And hope you don't lose your job, and that rising inflation doesn't cause interest rates to get so high you can't afford the mortgage any more, and that Captain Darling's reckless spending doesn't mean that tax rates have to go up.

In the 90's recession, prices bumped along the bottom for a good couple of years. I don't see any reason why it will be different this time. I was going to buy this summer, but I think I'm going to wait at least six months or so. Might even wait until after the election to see what happens then.
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Old 29-05-2009, 10:22   #990
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And hope you don't lose your job, and that rising inflation doesn't cause interest rates to get so high you can't afford the mortgage any more, and that Captain Darling's reckless spending doesn't mean that tax rates have to go up.

In the 90's recession, prices bumped along the bottom for a good couple of years. I don't see any reason why it will be different this time. I was going to buy this summer, but I think I'm going to wait at least six months or so. Might even wait until after the election to see what happens then.
Tax revenue is going to have to increase no matter what happens after the election. I bought my first house in 1996 so have plenty of equity in my house, even after the recent drops. For people who are worried I would wait to buy but as I said, for those who have the right finances in place, there are bargains to be had.
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Old 29-05-2009, 10:34   #991
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Tax revenue is going to have to increase no matter what happens after the election. I bought my first house in 1996 so have plenty of equity in my house, even after the recent drops. For people who are worried I would wait to buy but as I said, for those who have the right finances in place, there are bargains to be had.
Agreed, and I think that's probably where a lot of the current buyers are coming from - cash rich, requiring smaller mortgages.

I'm just concerned that the false optimism spread by the media when you get reports like this from Nationwide or Halifax are going to draw buyers in. One of the people I work with is already talking about "missing the bottom" and has been to the bank to see how much he could borrow with only a 5% deposit. If he bought now, it wouldn't take many more monthly falls for him to lose that completely.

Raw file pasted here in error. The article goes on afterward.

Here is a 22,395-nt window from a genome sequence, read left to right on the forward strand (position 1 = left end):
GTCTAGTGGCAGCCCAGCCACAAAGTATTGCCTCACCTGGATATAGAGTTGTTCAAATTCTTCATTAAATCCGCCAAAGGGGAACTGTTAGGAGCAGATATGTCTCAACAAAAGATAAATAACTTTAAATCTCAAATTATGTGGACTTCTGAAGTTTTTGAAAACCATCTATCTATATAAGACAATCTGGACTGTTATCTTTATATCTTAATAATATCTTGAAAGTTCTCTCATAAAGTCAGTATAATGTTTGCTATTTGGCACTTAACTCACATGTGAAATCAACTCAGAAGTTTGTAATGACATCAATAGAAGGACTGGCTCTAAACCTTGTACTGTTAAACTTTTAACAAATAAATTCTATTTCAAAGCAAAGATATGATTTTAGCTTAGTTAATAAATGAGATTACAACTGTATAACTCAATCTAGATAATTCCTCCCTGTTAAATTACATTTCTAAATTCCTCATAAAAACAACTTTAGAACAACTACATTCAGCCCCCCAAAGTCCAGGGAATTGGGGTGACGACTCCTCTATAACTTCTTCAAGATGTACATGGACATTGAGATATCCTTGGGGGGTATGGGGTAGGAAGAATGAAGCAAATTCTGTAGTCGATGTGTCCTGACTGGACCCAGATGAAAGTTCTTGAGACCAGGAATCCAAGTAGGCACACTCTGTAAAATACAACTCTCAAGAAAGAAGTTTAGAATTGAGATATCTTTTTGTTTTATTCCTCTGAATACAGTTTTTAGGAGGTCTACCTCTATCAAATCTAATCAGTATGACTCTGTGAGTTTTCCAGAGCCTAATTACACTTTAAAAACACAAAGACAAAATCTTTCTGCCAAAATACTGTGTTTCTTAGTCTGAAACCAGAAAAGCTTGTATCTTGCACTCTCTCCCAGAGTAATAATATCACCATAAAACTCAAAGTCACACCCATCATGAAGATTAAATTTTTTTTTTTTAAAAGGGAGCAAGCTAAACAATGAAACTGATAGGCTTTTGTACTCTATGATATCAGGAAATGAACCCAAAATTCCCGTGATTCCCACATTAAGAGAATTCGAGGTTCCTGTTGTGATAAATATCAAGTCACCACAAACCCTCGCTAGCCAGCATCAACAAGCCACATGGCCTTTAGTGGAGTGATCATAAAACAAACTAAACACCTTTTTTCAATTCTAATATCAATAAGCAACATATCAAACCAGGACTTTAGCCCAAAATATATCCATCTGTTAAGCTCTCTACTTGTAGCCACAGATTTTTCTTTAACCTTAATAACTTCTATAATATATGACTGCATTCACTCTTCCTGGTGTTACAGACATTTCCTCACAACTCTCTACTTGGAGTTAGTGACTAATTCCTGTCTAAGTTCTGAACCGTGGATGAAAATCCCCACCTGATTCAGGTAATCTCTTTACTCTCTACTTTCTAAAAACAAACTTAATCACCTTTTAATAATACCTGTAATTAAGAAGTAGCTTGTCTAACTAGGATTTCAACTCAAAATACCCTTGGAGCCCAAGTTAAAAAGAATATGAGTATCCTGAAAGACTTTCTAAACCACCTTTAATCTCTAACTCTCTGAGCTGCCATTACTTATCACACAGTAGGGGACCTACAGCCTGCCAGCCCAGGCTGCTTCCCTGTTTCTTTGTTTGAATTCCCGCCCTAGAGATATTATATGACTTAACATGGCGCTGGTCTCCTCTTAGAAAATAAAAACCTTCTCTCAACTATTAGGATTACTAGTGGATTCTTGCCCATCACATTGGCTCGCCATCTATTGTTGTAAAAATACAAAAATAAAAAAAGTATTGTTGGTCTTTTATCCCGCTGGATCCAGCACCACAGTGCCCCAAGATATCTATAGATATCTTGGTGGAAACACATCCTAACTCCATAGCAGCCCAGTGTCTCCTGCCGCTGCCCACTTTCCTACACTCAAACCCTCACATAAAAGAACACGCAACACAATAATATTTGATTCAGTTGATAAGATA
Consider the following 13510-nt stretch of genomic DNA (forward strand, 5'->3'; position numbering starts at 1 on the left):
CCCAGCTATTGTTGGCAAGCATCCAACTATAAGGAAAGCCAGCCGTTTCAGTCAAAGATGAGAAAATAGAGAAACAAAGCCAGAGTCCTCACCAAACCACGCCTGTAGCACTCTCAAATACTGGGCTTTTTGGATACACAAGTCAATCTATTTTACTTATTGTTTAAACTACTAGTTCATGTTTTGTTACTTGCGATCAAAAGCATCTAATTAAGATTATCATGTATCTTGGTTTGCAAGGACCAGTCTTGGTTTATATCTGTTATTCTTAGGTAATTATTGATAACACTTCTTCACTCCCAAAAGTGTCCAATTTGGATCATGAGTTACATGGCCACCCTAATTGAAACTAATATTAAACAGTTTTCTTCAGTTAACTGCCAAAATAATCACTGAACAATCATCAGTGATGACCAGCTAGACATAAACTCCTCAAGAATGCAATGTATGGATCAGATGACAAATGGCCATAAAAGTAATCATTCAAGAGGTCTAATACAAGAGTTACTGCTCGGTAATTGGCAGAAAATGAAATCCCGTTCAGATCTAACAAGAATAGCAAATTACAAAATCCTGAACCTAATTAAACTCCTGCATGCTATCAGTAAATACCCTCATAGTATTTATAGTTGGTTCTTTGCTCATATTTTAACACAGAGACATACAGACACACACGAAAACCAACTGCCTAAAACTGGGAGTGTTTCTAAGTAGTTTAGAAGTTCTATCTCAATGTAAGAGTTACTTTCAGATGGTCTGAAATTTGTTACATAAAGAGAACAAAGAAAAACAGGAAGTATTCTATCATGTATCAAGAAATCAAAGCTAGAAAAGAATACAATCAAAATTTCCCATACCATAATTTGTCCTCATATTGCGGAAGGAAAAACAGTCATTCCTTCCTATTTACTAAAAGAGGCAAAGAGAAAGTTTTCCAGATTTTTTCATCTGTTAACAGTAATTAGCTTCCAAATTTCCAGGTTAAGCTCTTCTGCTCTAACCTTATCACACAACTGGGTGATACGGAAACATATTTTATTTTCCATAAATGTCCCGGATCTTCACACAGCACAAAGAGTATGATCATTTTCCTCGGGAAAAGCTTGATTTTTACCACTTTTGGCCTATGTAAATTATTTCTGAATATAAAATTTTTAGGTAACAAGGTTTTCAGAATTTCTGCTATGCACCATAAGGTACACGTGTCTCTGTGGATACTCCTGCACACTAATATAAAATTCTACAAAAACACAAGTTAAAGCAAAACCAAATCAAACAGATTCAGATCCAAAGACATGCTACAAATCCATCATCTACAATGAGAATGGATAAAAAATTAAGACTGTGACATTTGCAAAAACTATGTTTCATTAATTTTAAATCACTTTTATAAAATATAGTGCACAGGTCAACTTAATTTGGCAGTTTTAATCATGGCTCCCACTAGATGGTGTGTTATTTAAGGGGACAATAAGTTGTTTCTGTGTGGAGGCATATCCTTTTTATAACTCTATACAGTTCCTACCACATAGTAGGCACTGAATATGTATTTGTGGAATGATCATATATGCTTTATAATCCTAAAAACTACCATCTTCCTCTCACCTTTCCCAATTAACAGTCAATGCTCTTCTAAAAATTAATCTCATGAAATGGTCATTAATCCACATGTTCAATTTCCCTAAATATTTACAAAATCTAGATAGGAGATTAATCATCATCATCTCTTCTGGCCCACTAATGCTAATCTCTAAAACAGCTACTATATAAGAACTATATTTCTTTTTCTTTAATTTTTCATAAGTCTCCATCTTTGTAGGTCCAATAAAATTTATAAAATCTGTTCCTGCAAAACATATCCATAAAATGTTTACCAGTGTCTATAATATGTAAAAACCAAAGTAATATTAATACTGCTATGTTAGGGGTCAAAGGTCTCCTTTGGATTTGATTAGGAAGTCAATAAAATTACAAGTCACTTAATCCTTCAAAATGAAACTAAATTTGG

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Old 29-05-2009, 10:49   #992
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Where I live house prices are just not moving and anything decent is being snapped up within days off appearing on the market.

We found a house we liked but my wife "really" liked it so took on the negotiations and went in low and ended up £5k off their asking price. I didn't want to pay that much £240k anyway so I was glad when they turned it down (saying they have estate agent friends who have told them the market is moving up). they came back 2 weeks ago and accepted our offer. I wanted to lower our offer but the wife wouldn't have it, we could not complete as the mortgage we had "in principle" we didn't get. So again I was glad.

We have now had to drop down to below the £200k price bracket to be guaranteed we can get a mortgage (at a decent rate). Round here you can't find anything decent for under £200k.

Not sure what we are going to do. The market round here has dropped but not by much.
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Old 29-05-2009, 10:56   #993
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I've been watching the market near me and there is no doubt it has picked up in the last two or three months, but that always happens - the spring rush of house-buying.

Other than that, the stock of houses has mostly been sitting around for ages, with few if any price reductions and few sales. A number of houses that have gone under offer on Rightmove have come back again after a couple of months, presumably because the chain has broken down. We seem to be in a bit of a standoff between buyers and vendors, and this news from Nationwide is only going to make that worse.
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Old 30-05-2009, 07:38   #994
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Wow, never been to that site before. Some of the posts are unbelievable
To be fair, though, there is a lot of well informed comment on that site. It is just a shame that it is masked by some of the more 'extreme' views.

I have been an occasional visitor to that site since 2003 and even then they were predicting immediate economic meltdown on the basis that one shop had closed down or there was a free seat in a normally busy restaurant.